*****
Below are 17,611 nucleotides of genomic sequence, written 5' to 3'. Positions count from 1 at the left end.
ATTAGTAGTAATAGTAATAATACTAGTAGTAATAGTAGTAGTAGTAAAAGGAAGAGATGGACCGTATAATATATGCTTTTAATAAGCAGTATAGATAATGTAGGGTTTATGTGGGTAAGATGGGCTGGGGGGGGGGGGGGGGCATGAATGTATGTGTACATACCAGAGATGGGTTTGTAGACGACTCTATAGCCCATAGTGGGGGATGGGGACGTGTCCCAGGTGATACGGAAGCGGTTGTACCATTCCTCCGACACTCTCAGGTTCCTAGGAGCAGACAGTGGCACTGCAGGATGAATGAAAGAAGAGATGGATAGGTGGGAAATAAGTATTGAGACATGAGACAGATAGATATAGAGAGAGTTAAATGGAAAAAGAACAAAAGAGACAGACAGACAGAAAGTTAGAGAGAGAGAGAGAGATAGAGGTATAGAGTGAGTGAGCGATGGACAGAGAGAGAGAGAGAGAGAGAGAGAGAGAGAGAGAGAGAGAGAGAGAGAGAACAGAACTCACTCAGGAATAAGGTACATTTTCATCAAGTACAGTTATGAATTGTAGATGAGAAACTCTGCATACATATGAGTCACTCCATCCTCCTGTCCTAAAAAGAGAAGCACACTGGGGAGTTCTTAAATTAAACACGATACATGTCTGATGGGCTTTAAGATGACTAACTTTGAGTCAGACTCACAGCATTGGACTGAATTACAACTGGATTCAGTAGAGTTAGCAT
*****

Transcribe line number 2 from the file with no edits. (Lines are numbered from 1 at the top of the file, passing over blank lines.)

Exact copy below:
ATTAGTAGTAATAGTAATAATACTAGTAGTAATAGTAGTAGTAGTAAAAGGAAGAGATGGACCGTATAATATATGCTTTTAATAAGCAGTATAGATAATGTAGGGTTTATGTGGGTAAGATGGGCTGGGGGGGGGGGGGGGGCATGAATGTATGTGTACATACCAGAGATGGGTTTGTAGACGACTCTATAGCCCATAGTGGGGGATGGGGACGTGTCCCAGGTGATACGGAAGCGGTTGTACCATTCCTCCGACACTCTCAGGTTCCTAGGAGCAGACAGTGGCACTGCAGGATGAATGAAAGAAGAGATGGATAGGTGGGAAATAAGTATTGAGACATGAGACAGATAGATATAGAGAGAGTTAAATGGAAAAAGAACAAAAGAGACAGACAGACAGAAAGTTAGAGAGAGAGAGAGAGATAGAGGTATAGAGTGAGTGAGCGATGGACAGAGAGAGAGAGAGAGAGAGAGAGAGAGAGAGAGAGAGAGAGAGAGAGAGAACAGAACTCACTCAGGAATAAGGTACATTTTCATCAAGTACAGTTATGAATTGTAGATGAGAAACTCTGCATACATATGAGTCACTCCATCCTCCTGTCCTAAAAAGAGAAGCACACTGGGGAGTTCTTAAATTAAACACGATACATGTCTGATGGGCTTTAAGATGACTAACTTTGAGTCAGACTCACAGCATTGGACTGAATTACAACTGGATTCAGTAGAGTTAGCAT